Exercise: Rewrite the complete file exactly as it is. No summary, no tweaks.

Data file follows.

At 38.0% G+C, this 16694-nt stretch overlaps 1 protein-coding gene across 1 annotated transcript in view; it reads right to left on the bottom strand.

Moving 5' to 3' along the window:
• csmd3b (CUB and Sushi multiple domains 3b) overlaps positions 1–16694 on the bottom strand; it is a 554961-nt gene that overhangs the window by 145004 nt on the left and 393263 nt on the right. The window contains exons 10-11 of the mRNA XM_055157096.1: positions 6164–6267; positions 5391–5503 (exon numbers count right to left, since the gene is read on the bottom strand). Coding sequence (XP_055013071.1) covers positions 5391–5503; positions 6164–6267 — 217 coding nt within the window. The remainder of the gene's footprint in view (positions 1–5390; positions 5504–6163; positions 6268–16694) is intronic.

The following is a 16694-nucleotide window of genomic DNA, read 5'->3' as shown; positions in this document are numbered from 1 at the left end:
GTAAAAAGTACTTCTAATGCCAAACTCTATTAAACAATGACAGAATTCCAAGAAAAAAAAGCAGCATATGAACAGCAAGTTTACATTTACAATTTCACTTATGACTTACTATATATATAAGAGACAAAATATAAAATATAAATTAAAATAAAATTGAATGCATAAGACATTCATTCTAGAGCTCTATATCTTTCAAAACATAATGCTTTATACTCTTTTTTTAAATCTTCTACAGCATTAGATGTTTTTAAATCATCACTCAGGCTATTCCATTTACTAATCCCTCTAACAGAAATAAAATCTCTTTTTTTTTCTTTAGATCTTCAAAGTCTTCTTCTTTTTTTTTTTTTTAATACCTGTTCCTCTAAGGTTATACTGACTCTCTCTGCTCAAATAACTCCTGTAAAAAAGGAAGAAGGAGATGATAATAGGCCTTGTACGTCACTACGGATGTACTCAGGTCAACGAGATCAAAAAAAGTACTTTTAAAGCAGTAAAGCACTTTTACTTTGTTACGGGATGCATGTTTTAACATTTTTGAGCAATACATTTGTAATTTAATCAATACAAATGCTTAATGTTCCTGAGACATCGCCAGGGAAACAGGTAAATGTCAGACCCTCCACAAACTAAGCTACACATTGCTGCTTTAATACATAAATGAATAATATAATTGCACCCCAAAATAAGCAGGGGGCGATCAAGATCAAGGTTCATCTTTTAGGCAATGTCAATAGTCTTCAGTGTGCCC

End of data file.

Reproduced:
At 38.0% G+C, this 16694-nt stretch overlaps 1 protein-coding gene across 1 annotated transcript in view; it reads right to left on the bottom strand.

Moving 5' to 3' along the window:
• csmd3b (CUB and Sushi multiple domains 3b) overlaps positions 1–16694 on the bottom strand; it is a 554961-nt gene that overhangs the window by 145004 nt on the left and 393263 nt on the right. The window contains exons 10-11 of the mRNA XM_055157096.1: positions 6164–6267; positions 5391–5503 (exon numbers count right to left, since the gene is read on the bottom strand). Coding sequence (XP_055013071.1) covers positions 5391–5503; positions 6164–6267 — 217 coding nt within the window. The remainder of the gene's footprint in view (positions 1–5390; positions 5504–6163; positions 6268–16694) is intronic.

The following is a 16694-nucleotide window of genomic DNA, read 5'->3' as shown; positions in this document are numbered from 1 at the left end:
GTAAAAAGTACTTCTAATGCCAAACTCTATTAAACAATGACAGAATTCCAAGAAAAAAAAGCAGCATATGAACAGCAAGTTTACATTTACAATTTCACTTATGACTTACTATATATATAAGAGACAAAATATAAAATATAAATTAAAATAAAATTGAATGCATAAGACATTCATTCTAGAGCTCTATATCTTTCAAAACATAATGCTTTATACTCTTTTTTTAAATCTTCTACAGCATTAGATGTTTTTAAATCATCACTCAGGCTATTCCATTTACTAATCCCTCTAACAGAAATAAAATCTCTTTTTTTTTCTTTAGATCTTCAAAGTCTTCTTCTTTTTTTTTTTTTTAATACCTGTTCCTCTAAGGTTATACTGACTCTCTCTGCTCAAATAACTCCTGTAAAAAAGGAAGAAGGAGATGATAATAGGCCTTGTACGTCACTACGGATGTACTCAGGTCAACGAGATCAAAAAAAGTACTTTTAAAGCAGTAAAGCACTTTTACTTTGTTACGGGATGCATGTTTTAACATTTTTGAGCAATACATTTGTAATTTAATCAATACAAATGCTTAATGTTCCTGAGACATCGCCAGGGAAACAGGTAAATGTCAGACCCTCCACAAACTAAGCTACACATTGCTGCTTTAATACATAAATGAATAATATAATTGCACCCCAAAATAAGCAGGGGGCGATCAAGATCAAGGTTCATCTTTTAGGCAATGTCAATAGTCTTCAGTGTGCCC